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Illegal black markets on the dark web are being flooded with purported COVID-19 vaccines, with hundreds of listings found by Inq.

Australia’s ties to these marketplaces on the dark web (often called the deep web or darknet) are extensive. On Tuesday the Australian operator of DarkMarket, which is being called the largest illegal marketplace on the dark web, was arrested in Germany and the site shut down. Australia also has one of the world’s highest concentrations of darknet drug vendors per capita, thanks to the high prices we’re willing to pay.

It’s not the first time COVID-19 goods appear to have made their way to the black markets. At the start of the year, the dark web was flooded with stolen coronavirus-related medical products and supplies.

Open to manipulation

Australian National University regulation and global governance Professor Roderic Broadhurst tells Inq there’s been an increase in people talking about vaccines in dark web chats and forums — and some dark market vendors are moving to meet that demand.

Prices can vary from a few hundred to thousands of dollars in bitcoins or other cryptocurrencies. One expert told Inq they had seen prices as high as $4000 on one listing, with some reports putting the price as high as $24,000.

Black market listings seen by Crikey.

The dark net can’t be found using a conventional search browser like Google. To access it, users need to download software that keeps them and the computer anonymous.

Dark net marketplaces, which end in .onion instead of .com, are notorious for the sale of drugs, forged money, stolen or forged credit cards, anonymous mobile phone SIM cards and malware. There are at least 20 dark market sites currently online.

“Cashed up crime groups may be able to obtain diverted products along supply chain vulnerabilities,” Broadhurst said.

International security organisations including Europol and Interpol have warned organised crime gangs may hijack trucks containing vaccines, and that criminal organisations may be planning to infiltrate supply chains.

In April, Broadhurst’s team found 645 COVID-19 related product listings across 20 darknet markets, likely diverted or stolen from factories, stores and warehouses. The listings were mostly for personal protective equipment and antiviral medicines.

But many dark market sites have been selling purported COVID-19 vaccines, such as the one developed by Pfizer, since well before Christmas.

“As far as we can tell these are all scams,” Broadhurst said. Ads used stock images or mockups, while other vendors put more effort in, advertising their products as coming from Wuhan and being sent in temperature-controlled packaging.

It’s likely that vendors are trying to harvest personal information or simply take cash, Broadhurst added.

Not the wild west

Swinburne University criminology Professor James Martin told Crikey the dark web was not the wild west you’d expect, with rules and moral codes in place. Dark web sites universally prohibit hitman services, trafficked human organs and snuff movies, while bans on child pornography and controversial drugs like fentanyl are common, he said.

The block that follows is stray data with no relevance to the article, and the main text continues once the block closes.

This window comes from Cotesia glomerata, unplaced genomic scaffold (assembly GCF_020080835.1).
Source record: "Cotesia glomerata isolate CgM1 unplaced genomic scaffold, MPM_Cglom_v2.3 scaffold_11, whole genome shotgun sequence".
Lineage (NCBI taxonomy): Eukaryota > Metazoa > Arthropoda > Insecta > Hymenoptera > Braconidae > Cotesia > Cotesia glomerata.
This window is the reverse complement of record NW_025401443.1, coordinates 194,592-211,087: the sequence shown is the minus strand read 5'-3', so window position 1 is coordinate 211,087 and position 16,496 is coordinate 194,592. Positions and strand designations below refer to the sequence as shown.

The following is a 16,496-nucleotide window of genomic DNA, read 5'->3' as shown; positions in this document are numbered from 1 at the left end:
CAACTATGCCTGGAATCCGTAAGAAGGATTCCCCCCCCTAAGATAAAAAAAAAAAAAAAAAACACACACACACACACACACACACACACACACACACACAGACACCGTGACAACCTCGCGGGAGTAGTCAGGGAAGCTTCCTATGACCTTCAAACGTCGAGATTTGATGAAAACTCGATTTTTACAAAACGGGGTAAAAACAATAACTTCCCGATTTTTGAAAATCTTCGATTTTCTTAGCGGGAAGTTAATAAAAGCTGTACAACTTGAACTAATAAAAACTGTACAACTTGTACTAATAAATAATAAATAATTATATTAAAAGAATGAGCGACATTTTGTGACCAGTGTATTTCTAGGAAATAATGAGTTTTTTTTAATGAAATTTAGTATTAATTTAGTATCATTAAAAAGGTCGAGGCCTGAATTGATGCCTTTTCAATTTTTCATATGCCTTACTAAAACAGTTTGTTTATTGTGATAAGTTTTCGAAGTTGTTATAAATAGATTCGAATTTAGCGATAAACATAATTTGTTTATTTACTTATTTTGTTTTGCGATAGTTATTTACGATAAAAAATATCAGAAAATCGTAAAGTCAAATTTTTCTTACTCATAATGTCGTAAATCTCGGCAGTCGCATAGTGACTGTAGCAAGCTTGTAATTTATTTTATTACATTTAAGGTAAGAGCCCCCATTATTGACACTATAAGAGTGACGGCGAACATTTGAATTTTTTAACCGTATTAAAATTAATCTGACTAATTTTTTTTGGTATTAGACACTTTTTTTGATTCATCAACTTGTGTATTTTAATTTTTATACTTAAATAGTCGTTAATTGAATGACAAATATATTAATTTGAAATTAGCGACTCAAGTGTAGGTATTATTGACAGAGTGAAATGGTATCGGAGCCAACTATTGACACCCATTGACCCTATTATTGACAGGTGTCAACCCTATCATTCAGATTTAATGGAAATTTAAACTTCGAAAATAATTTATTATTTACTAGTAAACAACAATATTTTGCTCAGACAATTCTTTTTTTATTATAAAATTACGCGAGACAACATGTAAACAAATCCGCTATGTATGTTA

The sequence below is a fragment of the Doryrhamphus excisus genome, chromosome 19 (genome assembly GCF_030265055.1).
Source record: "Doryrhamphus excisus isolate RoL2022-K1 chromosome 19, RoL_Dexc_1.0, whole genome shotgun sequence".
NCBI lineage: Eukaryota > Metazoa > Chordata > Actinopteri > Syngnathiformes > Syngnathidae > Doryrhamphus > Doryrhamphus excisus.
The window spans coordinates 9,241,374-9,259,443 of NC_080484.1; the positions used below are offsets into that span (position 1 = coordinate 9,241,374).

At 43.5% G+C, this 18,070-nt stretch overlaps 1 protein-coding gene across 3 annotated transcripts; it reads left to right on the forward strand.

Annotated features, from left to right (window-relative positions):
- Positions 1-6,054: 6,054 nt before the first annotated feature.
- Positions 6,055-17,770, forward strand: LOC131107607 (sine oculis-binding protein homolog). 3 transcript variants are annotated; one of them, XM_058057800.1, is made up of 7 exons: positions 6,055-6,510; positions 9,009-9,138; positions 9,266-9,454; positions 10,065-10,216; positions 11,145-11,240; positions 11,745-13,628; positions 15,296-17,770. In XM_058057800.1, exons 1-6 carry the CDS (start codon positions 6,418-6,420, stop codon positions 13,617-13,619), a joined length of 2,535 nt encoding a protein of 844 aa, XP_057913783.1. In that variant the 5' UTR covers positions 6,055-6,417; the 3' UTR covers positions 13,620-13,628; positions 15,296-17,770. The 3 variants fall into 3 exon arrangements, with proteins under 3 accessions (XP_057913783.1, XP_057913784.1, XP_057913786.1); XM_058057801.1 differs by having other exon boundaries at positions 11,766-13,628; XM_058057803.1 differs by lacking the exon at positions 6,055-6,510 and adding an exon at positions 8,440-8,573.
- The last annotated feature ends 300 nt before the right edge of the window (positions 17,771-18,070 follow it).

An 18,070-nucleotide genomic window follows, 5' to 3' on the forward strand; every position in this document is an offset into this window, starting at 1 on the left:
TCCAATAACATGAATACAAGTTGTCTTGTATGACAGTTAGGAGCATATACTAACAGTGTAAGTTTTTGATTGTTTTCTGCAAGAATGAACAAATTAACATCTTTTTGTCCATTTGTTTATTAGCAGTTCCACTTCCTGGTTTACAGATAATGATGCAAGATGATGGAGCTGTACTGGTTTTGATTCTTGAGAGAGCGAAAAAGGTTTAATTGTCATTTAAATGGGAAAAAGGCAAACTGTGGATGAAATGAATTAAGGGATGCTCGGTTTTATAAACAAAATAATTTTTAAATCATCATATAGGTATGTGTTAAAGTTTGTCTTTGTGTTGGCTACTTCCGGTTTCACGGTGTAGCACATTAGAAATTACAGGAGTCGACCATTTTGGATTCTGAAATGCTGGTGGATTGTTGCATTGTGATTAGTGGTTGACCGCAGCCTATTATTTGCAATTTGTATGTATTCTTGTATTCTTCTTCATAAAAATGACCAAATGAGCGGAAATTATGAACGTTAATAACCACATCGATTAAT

Vendor rules for one dark net market seen by Crikey.

“The more dangerous the listing, the more heat you’ll attract from law enforcement,” Martin said, though added most vendors he had interviewed had a harm reduction focus.

“It’s been interesting to see how marketplaces have responded on their own, banning anything to do with purported fraudulent COVID-19 related things. Vaccines and cures have been voluntarily removed by the sites and policed,” Martin said.

One market Inq visited states in its vendor rules: “No miracle coronavirus ‘cures’”.

Whether legitimate COVID-19 vaccines reach the dark web remains to be seen.

“You have to take everything for sale with a grain of salt, there are a lot of things that are not genuine products,” Martin said.

What’s being done about it?

A spokesperson for the Therapeutics Goods Administration (TGA) said it was working closely with Australian Border Force to prevent and detect the illegal import and supply of vaccines.

Penalties for illegally importing, manufacturing or advertising vaccines range from a maximum of $1,110,000 for an individual to $11,100,000 for a corporation and up to five years in prison.

When the Australian government rolls out the vaccine, doses will be recorded in the Australian Immunisation Register — so vaccines sourced illegitimately may show up in tests.

Vaccine manufacturers also plan to use GPS trackers, fake shipments and black-light verification to help protect against theft.

The TGA spokesperson said getting a vaccine through illegitimate channels could be dangerous, too: “[It] can pose significant health risks to users and are unlikely to be viable for the prevention of COVID-19.”

But, they added, vaccines advertised on the dark web appeared to be scam and phishing activities with no intent to supply a product to Australian consumers.

Office of the eSafety Commissioner head of investigations Toby Dagg told Inq the listings were “concerning”.

Earlier in the year the commissioner was notified of websites which promoted misinformation such as the virus’ origins and cures, he said. The websites were hosted abroad but used an Australian domain.

“When it comes to websites and content that incite or promote crime, if hosted in Australia, they may be able to be taken down,” he said.

But listings on the dark web are nearly impossible to trace: “Trying to establish where the material is hosted is next to impossible,” he said.